Upping the outrageousness quotient by several degrees, this sequel-in-spirit to Better Off Dead is the screwy story of frustrated young cartoonist Hoops McCann (a returning John Cusack), his wise-ass best friend George Calamari (Bill Murray’s gene-channeling brother, Joel), and would-be rock star Cassandra (a tomboyish Demi Moore), as they cavort with a manic, Godzilla-suited Bobcat Goldthwait and a priceless, twitchy, scene-stealing Bruce Wagner on an island in Nantucket during summer break. If all of this sounds wonderfully nuts, you're absolutely right; irreverent, charming and witty, One Crazy Summer is on its own a helluva good time, but when paired with Better Off Dead, it's sublime. Holy crap -- Savage Steve will be joined by Bobcat Goldthwait, Curtis Armstrong and Joel Murray for the Q&A after the film!
Dir. Savage Steve Holland, 1986, 35mm, 97 min.

Pickup on South Street
1953/b&w/83 min. | Scr/dir: Samuel Fuller; w/ Richard Widmark, Jean Peters, Thelma Ritter
Weaselly Widmark gets more than he bargains for when he grifts top-secret microfilm from the purse of a Communist spy (steamy Jean Peters, future wife of Howard Hughes) and goes on the lam as both the Feds and the Reds try to track him down. A breathless cat-and-mouse game infused with virtuoso mise-en-scène and punchy slang, the film is rich in New York details and ambience—from Widmark's shack under the Brooklyn Bridge to grimy noodle joints and ramshackle Bowery bedrooms—though it was largely shot in a studio with some exterior work done in downtown Los Angeles. Awarded the Golden Lion at the Venice Film Festival by a jury headed by Luchino Visconti, the film also garnered an Oscar nomination for Thelma Ritter as a hard-bitten snitch who sells neckties for a buck. "Fuller's great love story…a masterpiece of low-key lyricism… [Fuller is] our skid row Eisenstein, our 42nd Street Brecht, Hollywood's greatest abstract sensationalist"—J. Hoberman.

PLAY IT AS IT LAYS, 1972, Universal, 99 min. Director Frank Perry (DAVID AND LISA) delivered many edgy psychological classics, and none is more deserving of rediscovery than this rarely-screened adaptation of Joan Didion's bestseller, with a screenplay by Didion and her late husband, John Gregory Dunne. Tuesday Weld is at her best as fiercely intelligent Maria, an ex-model on the verge of a nervous breakdown. In-the-closet producer Anthony Perkins is her only friend and Adam Roarke her estranged, director husband trying to jumpstart his career out of the biker-film ghetto. A scathing portrait of Hollywood in the early 1970's. NOT ON VIDEO!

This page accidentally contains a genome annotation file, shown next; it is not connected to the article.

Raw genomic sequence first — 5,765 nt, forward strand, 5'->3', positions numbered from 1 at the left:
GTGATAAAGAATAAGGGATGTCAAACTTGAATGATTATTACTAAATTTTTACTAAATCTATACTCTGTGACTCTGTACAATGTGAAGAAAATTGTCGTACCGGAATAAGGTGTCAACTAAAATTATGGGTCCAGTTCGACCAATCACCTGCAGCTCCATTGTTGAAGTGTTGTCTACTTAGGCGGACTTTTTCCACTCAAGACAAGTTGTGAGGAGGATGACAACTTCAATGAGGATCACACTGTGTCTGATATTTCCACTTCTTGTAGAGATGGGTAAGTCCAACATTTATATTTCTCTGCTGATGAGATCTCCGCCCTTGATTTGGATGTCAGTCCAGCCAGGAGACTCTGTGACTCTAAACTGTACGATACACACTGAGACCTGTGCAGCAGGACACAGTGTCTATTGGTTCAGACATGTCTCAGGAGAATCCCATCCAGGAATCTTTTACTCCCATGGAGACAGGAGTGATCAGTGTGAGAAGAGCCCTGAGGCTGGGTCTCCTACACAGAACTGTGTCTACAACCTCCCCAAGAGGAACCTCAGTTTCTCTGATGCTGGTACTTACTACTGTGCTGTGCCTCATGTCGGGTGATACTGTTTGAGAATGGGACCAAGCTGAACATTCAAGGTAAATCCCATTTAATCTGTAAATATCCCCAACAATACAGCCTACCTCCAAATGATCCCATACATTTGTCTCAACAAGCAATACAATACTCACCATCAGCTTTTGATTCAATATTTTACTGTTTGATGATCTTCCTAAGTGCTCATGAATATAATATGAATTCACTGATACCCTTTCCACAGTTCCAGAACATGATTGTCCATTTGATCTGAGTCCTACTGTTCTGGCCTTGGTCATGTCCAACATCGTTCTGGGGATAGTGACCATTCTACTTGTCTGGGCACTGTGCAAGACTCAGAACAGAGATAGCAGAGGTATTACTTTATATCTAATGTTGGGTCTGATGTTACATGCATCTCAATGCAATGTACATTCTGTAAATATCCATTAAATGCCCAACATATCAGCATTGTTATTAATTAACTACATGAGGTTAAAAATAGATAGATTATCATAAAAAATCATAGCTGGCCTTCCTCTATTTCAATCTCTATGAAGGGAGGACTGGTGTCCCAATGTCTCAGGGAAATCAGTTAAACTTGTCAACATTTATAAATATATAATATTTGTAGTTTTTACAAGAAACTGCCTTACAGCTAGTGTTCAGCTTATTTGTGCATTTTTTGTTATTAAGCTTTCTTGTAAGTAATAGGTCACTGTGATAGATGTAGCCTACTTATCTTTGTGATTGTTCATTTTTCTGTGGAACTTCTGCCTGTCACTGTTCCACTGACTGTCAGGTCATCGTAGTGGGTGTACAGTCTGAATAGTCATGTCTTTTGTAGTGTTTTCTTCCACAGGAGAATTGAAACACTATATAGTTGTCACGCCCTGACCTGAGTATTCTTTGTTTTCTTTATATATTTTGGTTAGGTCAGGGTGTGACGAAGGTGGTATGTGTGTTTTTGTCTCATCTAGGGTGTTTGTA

Project Apollo
Also showing before the feature is Project Apollo, the half-hour experimental educational film (directed by Ed Emshwiller for the United States Information Agency) that gives a fascinating portrait of NASA's Apollo project a full year before the actual moon landing!  Dir. Ed Emshwiller, 1968, digital presentation, 30 min. 

RACING WITH THE MOON, 1984, Paramount, 108 min. Dir. Richard Benjamin. The lives of friends Sean Penn, Elizabeth McGovern and Nicolas Cage are about to be changed forever by World War II in this elegiac gem from director Richard Benjamin. Astonishing 1940s period detail and a knockout cast (Michael Madsen, Crispin Glover and Dana Carvey are just a few of the supporting players) make this a must-see. 

(1965) Directed by Akira Kurosawa
Kurosawa's last film with Toshiro Mifune traces the education of an arrogant young doctor after he is assigned to a medical clinic for the poor where he falls under the influence of its stern director. "Red Beard" (Mifune) struggles to cure the physical ailments of his patients and the poverty that begets them in one of Kurosawa's most moving appeals for social and economic justice.
Based on a novel by Shugoro Yamamoto. Producer: Kikushima Ryuzo, Tomoyuki Tanaka. Screenplay: Akira Kurosawa, Masato Ide, Hideo Oguni, Kikushima Ryuzo. Cinematographer: Asakazu Nakai, Takao Saito. Cast: Toshiro Mifune, Yuzo Kayama, Tsutomu Yamazaki. 35mm, B/W, 185 min. 

RIFFRAFF, 1947, Warner Bros., 80 min. Dir. Ted Tetzlaff. When Pat O'Brien learns of a map leading the way to rich oil fields, he has to keep one step ahead of the thieves who want to get their hands on it. Luckily, he's got resourceful nightclub singer Maxine (Anne Jeffreys) to help him out. Discussion between films with actress Anne Jeffreys.

(Waga seishun ni kuinashi)
(1946) Directed by Akira Kurosawa